Cory Wallace’s Journal – GC Leader after Stage Six
Stage 6: 110 km
The day started off with a nice tailwind as we headed west towards the ancient Altai Mountains. I was nervous and had toiler paper packed in my jersey in case any bathroom stops were required. It was a rough start to the day as bunch of Mongolian riders attacked which left me dangling off the back. The Mongolians here have been the most aggressive riders by far. They giver all they have and put us in the hurt locker on most mornings with their early morning attacks. Endurance has been an issue for these guys as it is seldom they can keep it together to the finish line. This may be partly due to their food tactics of stuffing cornflakes, eggs, tomatoes and meat in there jersey pockets.
When Pau (Team Buff) saw me dangling off the back as a result from the Mongol attacks, he upped the tempo as he has been on a mission to get into the top 3 and has been taking full advantage of anything any of us three Kona riders will give him. Struggling along I managed to get back up to the lead group and would waver there for the next couple of hours as I dreamed about getting to the toilets at the finish line.
The riding itself was smooth, sandy and scenic as we passed herds of horses and numerous Ger huts and there inhabitants out to cheer us along. At km 70 we entered a wide valley and rode past herds of Yak as we slowly climbed up over 2,300 meters into a cooler/lusher Mongolian environment. Riding up this broad valley was a highlight of last year’s race, and will likely be one of this year’s ride as well as it is the gate to the real Mongolian outback. Off the beaten track, the land is pristine, unspoiled and wild. It is 100% pure Mongolian out here.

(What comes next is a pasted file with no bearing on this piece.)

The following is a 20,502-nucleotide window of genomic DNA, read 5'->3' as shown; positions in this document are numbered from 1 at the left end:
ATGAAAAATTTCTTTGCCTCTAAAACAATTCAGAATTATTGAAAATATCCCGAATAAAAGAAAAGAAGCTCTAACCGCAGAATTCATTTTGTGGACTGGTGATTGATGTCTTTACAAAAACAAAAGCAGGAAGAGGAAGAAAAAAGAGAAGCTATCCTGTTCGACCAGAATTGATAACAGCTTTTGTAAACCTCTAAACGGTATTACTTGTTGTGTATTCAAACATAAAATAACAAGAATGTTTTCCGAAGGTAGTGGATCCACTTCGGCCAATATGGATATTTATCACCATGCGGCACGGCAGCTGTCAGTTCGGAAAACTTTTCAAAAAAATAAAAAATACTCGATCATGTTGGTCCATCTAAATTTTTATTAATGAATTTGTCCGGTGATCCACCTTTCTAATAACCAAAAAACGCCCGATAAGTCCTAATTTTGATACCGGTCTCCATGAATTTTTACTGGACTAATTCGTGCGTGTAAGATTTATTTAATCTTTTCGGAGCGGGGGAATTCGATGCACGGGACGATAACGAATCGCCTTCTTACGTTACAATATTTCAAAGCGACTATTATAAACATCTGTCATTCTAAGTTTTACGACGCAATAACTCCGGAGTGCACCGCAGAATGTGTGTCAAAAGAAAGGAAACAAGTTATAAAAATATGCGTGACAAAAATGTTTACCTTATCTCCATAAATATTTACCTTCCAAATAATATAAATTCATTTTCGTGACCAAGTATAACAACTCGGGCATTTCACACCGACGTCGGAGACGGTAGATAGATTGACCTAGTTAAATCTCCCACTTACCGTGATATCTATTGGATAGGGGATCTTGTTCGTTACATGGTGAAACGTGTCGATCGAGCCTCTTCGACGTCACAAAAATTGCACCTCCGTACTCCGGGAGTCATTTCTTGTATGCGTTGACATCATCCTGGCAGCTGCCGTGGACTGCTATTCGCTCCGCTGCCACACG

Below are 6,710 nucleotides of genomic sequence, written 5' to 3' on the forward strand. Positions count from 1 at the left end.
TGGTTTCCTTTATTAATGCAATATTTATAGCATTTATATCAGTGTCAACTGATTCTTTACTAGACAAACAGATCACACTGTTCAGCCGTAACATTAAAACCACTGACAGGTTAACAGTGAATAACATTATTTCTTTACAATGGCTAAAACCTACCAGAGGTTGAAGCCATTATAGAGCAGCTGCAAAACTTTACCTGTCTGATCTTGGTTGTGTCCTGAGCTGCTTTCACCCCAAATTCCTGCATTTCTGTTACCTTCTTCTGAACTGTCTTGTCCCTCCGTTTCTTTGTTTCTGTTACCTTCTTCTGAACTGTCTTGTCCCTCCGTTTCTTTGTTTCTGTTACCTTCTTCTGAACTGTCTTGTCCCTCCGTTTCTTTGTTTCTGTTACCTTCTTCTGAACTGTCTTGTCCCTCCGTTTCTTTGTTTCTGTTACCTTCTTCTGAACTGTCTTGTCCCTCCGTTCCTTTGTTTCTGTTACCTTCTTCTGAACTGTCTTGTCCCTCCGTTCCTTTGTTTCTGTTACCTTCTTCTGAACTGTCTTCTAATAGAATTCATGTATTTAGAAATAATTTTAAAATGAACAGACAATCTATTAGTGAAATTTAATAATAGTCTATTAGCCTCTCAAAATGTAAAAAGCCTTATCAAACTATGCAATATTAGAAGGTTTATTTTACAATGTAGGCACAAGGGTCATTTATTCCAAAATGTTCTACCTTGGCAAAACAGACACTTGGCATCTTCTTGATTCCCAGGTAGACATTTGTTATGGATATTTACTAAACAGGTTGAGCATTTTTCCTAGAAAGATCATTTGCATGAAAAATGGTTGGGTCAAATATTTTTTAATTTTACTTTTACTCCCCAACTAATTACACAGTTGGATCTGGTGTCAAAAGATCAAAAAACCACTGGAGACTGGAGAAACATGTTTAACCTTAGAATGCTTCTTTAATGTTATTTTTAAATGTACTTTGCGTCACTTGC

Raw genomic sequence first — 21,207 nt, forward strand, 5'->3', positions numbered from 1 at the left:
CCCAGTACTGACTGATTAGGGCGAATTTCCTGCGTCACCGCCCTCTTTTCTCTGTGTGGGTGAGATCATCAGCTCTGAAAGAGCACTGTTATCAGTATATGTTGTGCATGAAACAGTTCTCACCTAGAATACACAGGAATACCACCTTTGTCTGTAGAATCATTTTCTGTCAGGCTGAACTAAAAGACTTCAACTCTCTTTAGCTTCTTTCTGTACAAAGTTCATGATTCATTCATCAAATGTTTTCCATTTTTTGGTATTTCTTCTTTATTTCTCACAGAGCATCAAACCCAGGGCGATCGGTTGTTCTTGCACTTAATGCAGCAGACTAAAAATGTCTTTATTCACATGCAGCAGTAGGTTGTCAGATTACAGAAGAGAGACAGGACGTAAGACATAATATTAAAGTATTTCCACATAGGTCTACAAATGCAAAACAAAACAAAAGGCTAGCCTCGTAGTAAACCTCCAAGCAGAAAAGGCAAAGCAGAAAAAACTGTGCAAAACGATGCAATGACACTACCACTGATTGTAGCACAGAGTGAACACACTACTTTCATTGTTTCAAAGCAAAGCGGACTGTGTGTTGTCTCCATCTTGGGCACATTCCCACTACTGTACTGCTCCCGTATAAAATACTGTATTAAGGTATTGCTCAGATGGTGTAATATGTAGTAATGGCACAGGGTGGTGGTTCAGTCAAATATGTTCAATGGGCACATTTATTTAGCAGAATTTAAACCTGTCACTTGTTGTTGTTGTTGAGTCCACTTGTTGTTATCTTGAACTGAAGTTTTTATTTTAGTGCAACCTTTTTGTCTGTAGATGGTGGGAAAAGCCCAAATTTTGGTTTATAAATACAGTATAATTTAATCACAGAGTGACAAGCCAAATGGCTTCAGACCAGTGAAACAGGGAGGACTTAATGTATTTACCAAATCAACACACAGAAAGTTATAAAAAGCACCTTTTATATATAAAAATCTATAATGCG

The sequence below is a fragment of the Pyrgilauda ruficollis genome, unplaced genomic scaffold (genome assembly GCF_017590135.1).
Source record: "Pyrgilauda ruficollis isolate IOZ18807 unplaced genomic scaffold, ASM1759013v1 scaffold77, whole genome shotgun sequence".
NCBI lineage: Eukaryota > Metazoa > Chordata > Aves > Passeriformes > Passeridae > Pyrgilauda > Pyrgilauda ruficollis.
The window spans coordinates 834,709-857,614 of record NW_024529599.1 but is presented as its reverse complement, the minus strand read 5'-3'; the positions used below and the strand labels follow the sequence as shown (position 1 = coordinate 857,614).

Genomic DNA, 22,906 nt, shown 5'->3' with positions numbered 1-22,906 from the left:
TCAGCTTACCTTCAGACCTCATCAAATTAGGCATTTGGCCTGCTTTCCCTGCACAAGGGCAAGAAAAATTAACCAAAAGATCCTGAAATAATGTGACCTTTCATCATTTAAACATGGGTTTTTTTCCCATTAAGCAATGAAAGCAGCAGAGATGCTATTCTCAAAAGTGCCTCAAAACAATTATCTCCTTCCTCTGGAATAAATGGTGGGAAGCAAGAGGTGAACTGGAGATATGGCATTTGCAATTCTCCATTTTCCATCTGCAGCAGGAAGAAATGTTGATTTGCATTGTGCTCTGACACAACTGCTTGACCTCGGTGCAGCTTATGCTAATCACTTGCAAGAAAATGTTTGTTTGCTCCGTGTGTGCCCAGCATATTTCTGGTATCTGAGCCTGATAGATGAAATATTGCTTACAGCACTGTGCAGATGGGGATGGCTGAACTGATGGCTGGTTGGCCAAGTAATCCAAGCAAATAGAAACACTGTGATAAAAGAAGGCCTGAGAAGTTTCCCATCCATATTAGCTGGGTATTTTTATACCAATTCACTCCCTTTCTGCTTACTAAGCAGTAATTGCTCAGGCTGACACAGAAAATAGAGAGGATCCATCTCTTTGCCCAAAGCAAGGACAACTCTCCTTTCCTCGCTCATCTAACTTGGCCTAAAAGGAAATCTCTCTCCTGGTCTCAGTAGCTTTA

Nearing the finish line the lead group of us hit a steep 20%, 1 km climb which would leave the 3 of us Kona guys together for the finish, with Carter Hovey (Team MBC Racing p/b Orbea-SMP) and Pau (Team Buff) coming in shortly behind. Kris Sneddon (Kona) took the victory on the day which means there have been 6 different winners over the first 6 stages.
Crossing the finish line meant a bathroom run for myself and a food tent run for the other riders. The food here has been plentiful and healthy. It is true, some of the herds of animals we have rode by have been missing a member. Apparently the chef's are also hunters. 90% of us aren't complaining about this as fresh goat, sheep, cow and yak meat have been a highlight of many of our days out here. Pure & lean protein.
Tomorrow we will hit the “Queen’s stage”: 132 km of Mongolian mountainous heaven.